Giuliani and Geneva: Apples and Oranges, Hopefully


Security is a major if not the major topic of conversation in Geneva. Citizens are worried about their basic safety, from unexplained violence to robberies to excessive noise. Security will certainly be a major item in the forthcoming cantonal elections. Newspaper headlines scream that Geneva has become the Bronx, although as a resident of the Bronx, I find this comparison outdated and imprecise. Is it reasonable to compare a canton of 400,000 people with a borough of approximately 1,500,000?

There is another comparison that crops up that I find equally disturbing. Rudy Giuliani, the Mayor of New York from 1994-2002, is often credited for cracking down on crime in New York City.


A hero during the September 11, 2001 attacks, he ran for president in 2008 on a national security platform. The then responsible for the Geneva police, Isabelle Rochat, briefly met Giuliani in September 2011; the local papers swooned over how she was impressed by Giuliani’s zero tolerance tactics. Foreign visitors often describe pre- and post-Giuliani when they come to the Big Apple. Here is a man, they extol, who was able to put the city back as a safe place to visit. And, I am sure, many are wondering whether Pierre Maudet or perhaps Eric Stauffer will be able to do the same.

While the comparison between New York and Geneva as far as size is concerned is apples and oranges, the hero-worship of Giuliani as an example of how to deal with security is also fallacious. When questioned during his short, unsuccessful presidential campaign, he said that he favored aggressive questioning of so-called terrorist suspects, and hesitated to condemn waterboarding as torture and illegal. Indeed, when he was Mayor, Giuliani’s tactics to “clean up” downtown Manhattan were often criticized for violations of basic civil liberties. The “cleaning up” of mid-town Manhattan which so impressed tourists, had little effect in the other boroughs and in no way dealt with the causes of the crimes. Telling vagrants to move on and not loiter in the heated subway stations during the cold winters may have satisfied those taking the subway, but it did not solve the housing problem for the poor in New York.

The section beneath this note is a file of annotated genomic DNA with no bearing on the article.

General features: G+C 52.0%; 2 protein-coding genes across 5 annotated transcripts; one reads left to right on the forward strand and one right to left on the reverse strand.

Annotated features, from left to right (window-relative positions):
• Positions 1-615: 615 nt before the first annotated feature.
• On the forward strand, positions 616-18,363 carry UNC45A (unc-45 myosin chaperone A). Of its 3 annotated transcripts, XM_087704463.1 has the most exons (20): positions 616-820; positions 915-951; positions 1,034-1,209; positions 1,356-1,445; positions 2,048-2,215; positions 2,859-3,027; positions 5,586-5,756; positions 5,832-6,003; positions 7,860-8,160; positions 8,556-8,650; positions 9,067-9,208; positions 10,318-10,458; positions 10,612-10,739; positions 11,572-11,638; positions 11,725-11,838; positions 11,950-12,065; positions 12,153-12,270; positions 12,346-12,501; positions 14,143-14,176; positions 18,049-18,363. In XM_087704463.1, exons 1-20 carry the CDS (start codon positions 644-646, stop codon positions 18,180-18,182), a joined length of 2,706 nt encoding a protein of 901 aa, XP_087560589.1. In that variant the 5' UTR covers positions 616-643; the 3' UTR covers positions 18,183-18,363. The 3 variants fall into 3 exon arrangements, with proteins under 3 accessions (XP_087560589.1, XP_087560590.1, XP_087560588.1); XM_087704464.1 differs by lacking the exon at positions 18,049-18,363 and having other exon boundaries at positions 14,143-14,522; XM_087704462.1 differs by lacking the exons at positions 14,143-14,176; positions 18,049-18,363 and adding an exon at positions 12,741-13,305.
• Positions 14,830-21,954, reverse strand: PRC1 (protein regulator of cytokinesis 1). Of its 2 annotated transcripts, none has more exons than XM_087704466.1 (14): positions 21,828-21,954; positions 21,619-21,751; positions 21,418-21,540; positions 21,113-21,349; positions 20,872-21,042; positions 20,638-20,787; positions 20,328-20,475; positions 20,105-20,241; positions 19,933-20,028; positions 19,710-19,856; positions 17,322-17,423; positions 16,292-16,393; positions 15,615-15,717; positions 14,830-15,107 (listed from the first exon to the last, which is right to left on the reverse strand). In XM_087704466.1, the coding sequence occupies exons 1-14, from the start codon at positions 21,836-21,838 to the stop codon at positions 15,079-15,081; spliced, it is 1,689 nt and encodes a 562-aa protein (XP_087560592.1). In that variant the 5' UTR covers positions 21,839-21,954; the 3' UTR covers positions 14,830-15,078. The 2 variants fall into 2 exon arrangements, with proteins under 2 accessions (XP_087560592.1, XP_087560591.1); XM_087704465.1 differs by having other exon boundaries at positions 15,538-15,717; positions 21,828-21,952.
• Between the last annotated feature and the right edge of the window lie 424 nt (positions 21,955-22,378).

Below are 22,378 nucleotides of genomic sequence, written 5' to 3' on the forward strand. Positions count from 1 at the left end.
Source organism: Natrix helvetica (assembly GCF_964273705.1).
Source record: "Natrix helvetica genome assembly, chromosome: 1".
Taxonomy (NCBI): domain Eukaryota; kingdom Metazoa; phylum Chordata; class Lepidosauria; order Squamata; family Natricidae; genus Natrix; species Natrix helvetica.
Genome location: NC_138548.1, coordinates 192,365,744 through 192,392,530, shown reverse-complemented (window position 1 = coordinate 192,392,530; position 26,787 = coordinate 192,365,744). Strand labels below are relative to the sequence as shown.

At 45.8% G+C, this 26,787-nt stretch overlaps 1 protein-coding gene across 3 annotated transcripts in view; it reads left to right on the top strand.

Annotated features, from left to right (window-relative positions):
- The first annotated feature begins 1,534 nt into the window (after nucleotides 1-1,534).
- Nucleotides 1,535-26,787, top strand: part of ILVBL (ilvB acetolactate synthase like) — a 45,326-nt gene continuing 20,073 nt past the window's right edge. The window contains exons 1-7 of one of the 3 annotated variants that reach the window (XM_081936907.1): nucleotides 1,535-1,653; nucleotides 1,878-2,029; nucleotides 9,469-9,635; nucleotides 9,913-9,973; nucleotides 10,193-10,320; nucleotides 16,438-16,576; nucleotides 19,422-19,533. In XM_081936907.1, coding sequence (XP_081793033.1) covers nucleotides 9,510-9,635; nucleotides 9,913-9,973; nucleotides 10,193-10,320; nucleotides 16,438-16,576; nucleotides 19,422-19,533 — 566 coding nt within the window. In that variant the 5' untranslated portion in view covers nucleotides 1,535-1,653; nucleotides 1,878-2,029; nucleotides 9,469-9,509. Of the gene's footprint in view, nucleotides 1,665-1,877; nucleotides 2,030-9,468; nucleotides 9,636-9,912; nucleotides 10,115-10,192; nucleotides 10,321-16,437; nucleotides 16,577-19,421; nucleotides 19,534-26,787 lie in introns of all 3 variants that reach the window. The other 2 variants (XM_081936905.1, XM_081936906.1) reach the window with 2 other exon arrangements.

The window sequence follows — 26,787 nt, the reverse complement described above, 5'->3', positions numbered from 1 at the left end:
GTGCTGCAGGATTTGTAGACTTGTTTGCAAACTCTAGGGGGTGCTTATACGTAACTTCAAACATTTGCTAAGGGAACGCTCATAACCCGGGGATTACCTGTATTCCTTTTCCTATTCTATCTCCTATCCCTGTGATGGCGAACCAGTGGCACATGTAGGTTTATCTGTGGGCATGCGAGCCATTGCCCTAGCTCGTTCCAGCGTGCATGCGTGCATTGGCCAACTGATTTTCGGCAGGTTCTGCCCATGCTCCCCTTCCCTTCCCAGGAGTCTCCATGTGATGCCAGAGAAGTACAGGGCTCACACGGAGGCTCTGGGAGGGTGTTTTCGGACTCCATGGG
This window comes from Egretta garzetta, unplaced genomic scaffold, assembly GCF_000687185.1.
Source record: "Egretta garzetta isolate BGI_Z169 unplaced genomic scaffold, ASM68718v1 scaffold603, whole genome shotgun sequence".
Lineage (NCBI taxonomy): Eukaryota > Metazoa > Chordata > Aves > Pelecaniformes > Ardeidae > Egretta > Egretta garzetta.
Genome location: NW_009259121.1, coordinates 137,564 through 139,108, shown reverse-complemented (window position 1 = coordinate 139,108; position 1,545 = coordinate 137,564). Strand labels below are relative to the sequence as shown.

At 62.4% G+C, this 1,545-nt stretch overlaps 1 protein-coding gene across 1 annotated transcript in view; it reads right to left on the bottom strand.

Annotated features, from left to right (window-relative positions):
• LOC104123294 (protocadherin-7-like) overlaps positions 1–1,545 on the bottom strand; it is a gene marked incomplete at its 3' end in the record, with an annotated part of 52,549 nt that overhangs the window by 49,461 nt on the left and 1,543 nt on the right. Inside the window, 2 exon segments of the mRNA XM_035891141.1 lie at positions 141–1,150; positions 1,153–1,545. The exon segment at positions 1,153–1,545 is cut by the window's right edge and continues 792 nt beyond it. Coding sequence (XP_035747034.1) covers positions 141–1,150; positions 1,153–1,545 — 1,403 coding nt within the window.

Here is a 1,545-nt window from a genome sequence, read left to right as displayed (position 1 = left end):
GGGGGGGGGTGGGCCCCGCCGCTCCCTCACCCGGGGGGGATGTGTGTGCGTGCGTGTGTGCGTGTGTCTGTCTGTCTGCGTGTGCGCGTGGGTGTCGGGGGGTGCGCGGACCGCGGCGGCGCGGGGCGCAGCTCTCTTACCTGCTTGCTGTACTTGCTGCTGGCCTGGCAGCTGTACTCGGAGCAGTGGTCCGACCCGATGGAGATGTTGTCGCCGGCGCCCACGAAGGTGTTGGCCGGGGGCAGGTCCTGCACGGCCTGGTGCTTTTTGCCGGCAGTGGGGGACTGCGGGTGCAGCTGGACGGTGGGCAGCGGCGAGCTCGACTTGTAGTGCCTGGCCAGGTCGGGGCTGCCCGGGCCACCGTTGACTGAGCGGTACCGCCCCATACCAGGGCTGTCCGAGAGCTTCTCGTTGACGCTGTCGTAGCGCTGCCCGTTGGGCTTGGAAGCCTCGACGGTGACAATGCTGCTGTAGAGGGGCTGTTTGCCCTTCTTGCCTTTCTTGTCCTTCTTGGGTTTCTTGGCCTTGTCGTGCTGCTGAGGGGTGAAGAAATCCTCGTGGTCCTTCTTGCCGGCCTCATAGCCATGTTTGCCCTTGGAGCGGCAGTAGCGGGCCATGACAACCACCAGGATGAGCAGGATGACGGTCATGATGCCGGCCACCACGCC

Geneva is neither the Bronx nor New York. It is, however, recognized as a major capital for human rights and humanitarian law. The Human Rights Council is a symbol of that importance, as is the Geneva Academy of International Humanitarian Law and Human Rights. It would be ironic and sad if the international reputation of Geneva for human rights was tarnished by a local insensitivity to the core values it has always proclaimed. Yes diplomats and visitors as well as citizens are concerned with safety. That can never be underestimated. But respects for basic rights should never be underestimated either.

Rudy Giuliani was soundly defeated in his campaign to be the Republican presidential candidate in 2008. Geneva politicians and potential candidates should also beware that citizens are watching how their proposals for increasing security respect fundamental laws and human rights. And, please, no more hero worship of Giuliani.




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